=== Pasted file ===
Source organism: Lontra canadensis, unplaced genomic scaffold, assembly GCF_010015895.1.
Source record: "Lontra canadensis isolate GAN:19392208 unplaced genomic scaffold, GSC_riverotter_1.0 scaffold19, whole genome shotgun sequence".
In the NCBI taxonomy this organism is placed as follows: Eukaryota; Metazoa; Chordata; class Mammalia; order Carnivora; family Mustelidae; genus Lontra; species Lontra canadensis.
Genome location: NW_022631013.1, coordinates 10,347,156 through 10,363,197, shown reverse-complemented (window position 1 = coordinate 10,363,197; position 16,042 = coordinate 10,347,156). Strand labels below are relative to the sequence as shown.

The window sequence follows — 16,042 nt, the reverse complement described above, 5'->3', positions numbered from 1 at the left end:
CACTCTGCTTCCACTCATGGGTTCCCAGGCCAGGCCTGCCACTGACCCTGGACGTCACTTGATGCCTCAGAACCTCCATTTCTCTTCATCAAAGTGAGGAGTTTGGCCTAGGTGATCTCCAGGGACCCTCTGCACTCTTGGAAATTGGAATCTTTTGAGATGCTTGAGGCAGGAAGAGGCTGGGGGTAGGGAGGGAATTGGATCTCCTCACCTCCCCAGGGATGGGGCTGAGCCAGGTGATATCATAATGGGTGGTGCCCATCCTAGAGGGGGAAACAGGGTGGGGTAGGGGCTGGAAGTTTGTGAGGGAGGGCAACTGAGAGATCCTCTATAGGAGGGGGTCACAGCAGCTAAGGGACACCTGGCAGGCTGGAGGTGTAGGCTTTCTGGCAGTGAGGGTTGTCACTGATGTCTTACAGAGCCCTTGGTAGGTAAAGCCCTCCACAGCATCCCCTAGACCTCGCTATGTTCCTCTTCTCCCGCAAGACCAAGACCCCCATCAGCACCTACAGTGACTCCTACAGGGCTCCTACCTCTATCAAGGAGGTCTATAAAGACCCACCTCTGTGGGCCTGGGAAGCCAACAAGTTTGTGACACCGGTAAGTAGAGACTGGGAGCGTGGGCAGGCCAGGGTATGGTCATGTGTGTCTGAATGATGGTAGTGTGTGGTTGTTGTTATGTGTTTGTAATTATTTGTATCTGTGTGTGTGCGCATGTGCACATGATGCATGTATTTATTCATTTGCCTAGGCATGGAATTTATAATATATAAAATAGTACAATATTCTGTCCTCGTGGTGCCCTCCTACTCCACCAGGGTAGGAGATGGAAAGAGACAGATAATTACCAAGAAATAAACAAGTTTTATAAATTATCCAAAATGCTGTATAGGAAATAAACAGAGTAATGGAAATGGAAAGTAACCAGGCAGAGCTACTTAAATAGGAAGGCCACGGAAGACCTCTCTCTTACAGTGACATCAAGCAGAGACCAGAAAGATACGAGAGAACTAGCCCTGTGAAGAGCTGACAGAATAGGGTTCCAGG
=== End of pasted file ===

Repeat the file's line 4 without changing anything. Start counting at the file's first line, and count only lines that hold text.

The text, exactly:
Genome location: NW_022631013.1, coordinates 10,347,156 through 10,363,197, shown reverse-complemented (window position 1 = coordinate 10,363,197; position 16,042 = coordinate 10,347,156). Strand labels below are relative to the sequence as shown.